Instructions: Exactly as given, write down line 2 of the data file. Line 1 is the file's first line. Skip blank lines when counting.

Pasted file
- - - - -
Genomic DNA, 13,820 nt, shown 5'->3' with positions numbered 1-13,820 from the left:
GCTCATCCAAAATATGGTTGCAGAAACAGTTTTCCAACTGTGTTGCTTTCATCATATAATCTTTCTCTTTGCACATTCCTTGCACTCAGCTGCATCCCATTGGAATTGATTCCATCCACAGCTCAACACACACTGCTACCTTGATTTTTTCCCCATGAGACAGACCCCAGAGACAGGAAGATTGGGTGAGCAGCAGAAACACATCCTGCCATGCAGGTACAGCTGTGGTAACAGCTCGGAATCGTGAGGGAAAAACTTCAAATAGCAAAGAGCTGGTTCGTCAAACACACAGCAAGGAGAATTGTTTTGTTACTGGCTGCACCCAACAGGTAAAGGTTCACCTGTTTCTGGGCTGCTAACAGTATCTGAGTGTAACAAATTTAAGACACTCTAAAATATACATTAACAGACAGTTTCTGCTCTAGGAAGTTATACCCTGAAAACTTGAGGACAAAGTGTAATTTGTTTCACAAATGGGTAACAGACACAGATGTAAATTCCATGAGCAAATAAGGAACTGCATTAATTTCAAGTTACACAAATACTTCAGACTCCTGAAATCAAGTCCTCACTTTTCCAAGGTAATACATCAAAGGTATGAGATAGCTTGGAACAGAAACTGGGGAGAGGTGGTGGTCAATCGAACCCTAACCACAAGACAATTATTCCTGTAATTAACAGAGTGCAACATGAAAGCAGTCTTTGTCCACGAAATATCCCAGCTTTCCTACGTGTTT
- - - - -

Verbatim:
GCTCATCCAAAATATGGTTGCAGAAACAGTTTTCCAACTGTGTTGCTTTCATCATATAATCTTTCTCTTTGCACATTCCTTGCACTCAGCTGCATCCCATTGGAATTGATTCCATCCACAGCTCAACACACACTGCTACCTTGATTTTTTCCCCATGAGACAGACCCCAGAGACAGGAAGATTGGGTGAGCAGCAGAAACACATCCTGCCATGCAGGTACAGCTGTGGTAACAGCTCGGAATCGTGAGGGAAAAACTTCAAATAGCAAAGAGCTGGTTCGTCAAACACACAGCAAGGAGAATTGTTTTGTTACTGGCTGCACCCAACAGGTAAAGGTTCACCTGTTTCTGGGCTGCTAACAGTATCTGAGTGTAACAAATTTAAGACACTCTAAAATATACATTAACAGACAGTTTCTGCTCTAGGAAGTTATACCCTGAAAACTTGAGGACAAAGTGTAATTTGTTTCACAAATGGGTAACAGACACAGATGTAAATTCCATGAGCAAATAAGGAACTGCATTAATTTCAAGTTACACAAATACTTCAGACTCCTGAAATCAAGTCCTCACTTTTCCAAGGTAATACATCAAAGGTATGAGATAGCTTGGAACAGAAACTGGGGAGAGGTGGTGGTCAATCGAACCCTAACCACAAGACAATTATTCCTGTAATTAACAGAGTGCAACATGAAAGCAGTCTTTGTCCACGAAATATCCCAGCTTTCCTACGTGTTT